The internet age has brought an increasing share of our lives online, and as Stephan Hawking has painted our new reality, “we are all now connected by the internet, like neurons in a giant brain”. The question then becomes who is constructing the brain itself. While vast arrays of constructors are building the platforms through which we connect, a small number of chief architects have risen through the masses to dominate the internet landscape.
When it comes to these architects, they don’t come much bigger than Google, Apple, Facebook and Amazon. According to a Statista survey in March 2017, these internet behemoths are all now household names with more than 90 percent of respondents knowing the brands, at least by name. Google comes out on top as the most recognizable at 96 percent.
Gmail, Google Maps, YouTube, Chrome and the Google.com search engine are the most commonly used from the range that seems to cover every reason someone would ever venture onto the internet. This dominant presence means that around 69 percent of people use at least one Google service or product daily. However, Google is not alone in their desire to spread beyond their initial services when the development of the giants is brought into focus. Facebook’s purchase of Instagram and Amazon and Apple’s movements into entertainment through Amazon Prime and Apple Music serve as prominent examples of these desires.
Given their ever increasing reach, it should come as no surprise that more than half of Americans believe the four giants that comprise GAFA. (Google, Apple, Facebook and Amazon) have become an integral part of our society. Though their architectural influence on society is greeted with skepticism by many as the 31 percent of people who think that influence is too much would suggest.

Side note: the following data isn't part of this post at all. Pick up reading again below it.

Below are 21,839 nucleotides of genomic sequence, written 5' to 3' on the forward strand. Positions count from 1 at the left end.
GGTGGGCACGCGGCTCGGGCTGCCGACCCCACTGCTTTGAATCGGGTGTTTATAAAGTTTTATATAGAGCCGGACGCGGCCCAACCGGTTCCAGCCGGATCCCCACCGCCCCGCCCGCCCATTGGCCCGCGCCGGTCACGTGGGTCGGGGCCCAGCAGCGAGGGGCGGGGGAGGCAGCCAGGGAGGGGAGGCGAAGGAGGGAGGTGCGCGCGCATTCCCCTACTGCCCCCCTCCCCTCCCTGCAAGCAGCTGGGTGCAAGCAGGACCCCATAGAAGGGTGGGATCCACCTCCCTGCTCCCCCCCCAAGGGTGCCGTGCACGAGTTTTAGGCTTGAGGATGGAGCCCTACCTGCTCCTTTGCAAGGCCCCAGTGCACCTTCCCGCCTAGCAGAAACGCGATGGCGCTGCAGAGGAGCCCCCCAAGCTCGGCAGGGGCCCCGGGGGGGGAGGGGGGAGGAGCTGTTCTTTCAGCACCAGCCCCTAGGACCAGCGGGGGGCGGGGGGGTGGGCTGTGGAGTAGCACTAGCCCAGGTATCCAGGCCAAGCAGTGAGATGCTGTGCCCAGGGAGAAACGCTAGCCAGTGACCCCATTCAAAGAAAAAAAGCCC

As we share more and more of ourselves online, their publically or privately, the amount of our personal information GAFA have access to is ever increasing. Although the mere 32 percent of people thinking Amazon respects their privacy might seem low, it’s an improvement on the 25 percent for Google, 19 percent for Apple, and 14 percent for Facebook. Though this mistrust does not appear to be detrimental as 87 percent of people have a Facebook account and 72 percent use it daily.
The giants of GAFA will likely continue to purchase competitive startups that pose an alternative to what is becoming business as usual for the biggest players in the internet game. It seems that concerns around information use and societal influence are not enough for consumers to abstain on mass from the largely free services they provide. Perhaps autonomy is a price consumers are willing to pay.